Having dismissed the race initially as too dull to contemplate, I added it to my basket of 2017 events when I realised it had the potential to be quick. Oh, and with entering this and the Wilmslow 10k together for £31 all in, it was pretty good value. I just might need to turn off my eyes for the duration.
It was only as we started that I located the 40 minute pacer. I wasn’t necessarily intending to sit in a pace group, but it was a good guide and for the first 5k I was very much in that little group. I think I must have picked up speed a little as when I reached the turn around point I was a few seconds ahead of them, and really stayed there until the 7km mark.
Unfortunately there was a bit of a headwind as we headed back in. Coupled with the fact I’d done about 40 miles of cycling yesterday (bad race prep!) I was beginning to feel tired. The 40 minute pacer along with a couple of others ran past me. I looked at my watch and realised actually we were all ahead of time, so actually this wasn’t a big deal. So rather than sprinting after them, or fading away in despair, I just carried on following them.
The final push
The 8km and 9km signs went by and each check of the watch confirmed my pace wasn’t shifting around much. One of the group had blown up and stopped a little way back but the pacer shouted us all to the very right of the road to take the best racing line. ‘Every second counts’ he shouted, before commenting that we were about 20 seconds ahead of his target pace time of 40 minutes.
I gritted my teeth as I was really feeling the race now. The finish gantry appearing in the distance was a great sight. It was head-down and finish the job. I saw one of the group I run with, in the crowd (injured) and gave a big thumbs up. I knew I’d done enough, and waved goodbye to my 2013 PB, beaten by over 90 seconds.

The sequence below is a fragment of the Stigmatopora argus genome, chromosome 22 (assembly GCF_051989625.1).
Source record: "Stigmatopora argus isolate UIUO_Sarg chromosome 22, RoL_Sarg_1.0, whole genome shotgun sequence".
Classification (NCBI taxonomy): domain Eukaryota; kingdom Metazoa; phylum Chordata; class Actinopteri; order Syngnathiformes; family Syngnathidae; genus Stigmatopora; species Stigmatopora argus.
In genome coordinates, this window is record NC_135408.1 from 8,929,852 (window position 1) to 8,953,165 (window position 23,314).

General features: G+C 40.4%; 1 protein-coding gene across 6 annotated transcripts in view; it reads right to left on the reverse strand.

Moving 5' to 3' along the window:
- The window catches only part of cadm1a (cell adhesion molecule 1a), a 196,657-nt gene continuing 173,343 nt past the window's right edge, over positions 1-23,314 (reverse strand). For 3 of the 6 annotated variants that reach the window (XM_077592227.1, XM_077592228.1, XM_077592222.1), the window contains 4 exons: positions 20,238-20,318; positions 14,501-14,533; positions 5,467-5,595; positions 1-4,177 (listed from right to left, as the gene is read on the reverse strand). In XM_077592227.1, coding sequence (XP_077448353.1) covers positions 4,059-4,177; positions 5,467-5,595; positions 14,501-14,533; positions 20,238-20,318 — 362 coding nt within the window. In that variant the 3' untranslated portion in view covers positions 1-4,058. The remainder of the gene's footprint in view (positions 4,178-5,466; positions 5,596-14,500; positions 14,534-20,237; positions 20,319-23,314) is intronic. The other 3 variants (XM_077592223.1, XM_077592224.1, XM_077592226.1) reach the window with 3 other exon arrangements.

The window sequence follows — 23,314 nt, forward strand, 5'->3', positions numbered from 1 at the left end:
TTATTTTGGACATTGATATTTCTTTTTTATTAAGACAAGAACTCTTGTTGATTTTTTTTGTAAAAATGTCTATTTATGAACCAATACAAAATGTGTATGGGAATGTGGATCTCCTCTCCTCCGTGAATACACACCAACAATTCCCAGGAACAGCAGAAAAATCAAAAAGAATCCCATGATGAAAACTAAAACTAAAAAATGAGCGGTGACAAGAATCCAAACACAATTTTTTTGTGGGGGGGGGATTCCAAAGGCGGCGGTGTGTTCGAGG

Alderley Edge 10k finishers bag
This contained a tech T-Shirt, medal, flapjack, haribo, pen and some bits of paper. Here’s a picture of it all!
Alderley Edge 10k photographs and results
There were photographers on the route. Bryan Dale’s photographs from on the course will be on his racephotos website and are usually free. Mick Hall was covering the finish and his photos will be uploaded to his website (usual cost of about £5 for digital download).
Full results are here
Alderley Edge 10k Conclusions
I’m a bit conflicted here.
The Alderley Edge 10k was very well executed and done so at a decent price. It’s a beginner-friendly course and has a good PB potential.
That said, I’m not a fan of running along featureless bypasses, nor a fan of ‘out & back’ courses. Most races I choose have a good range of gradients and of scenery. My previous PB in Bangor had the grounds of Penrhyn Castle, and a pier on the course. Don’t get me wrong, I knew what I was letting myself in for today and it served its purpose well. But it’s this aspect which make me feel sure I’ll not be back again.
As with all of these things, it depends on what it is you’re after when you enter an event.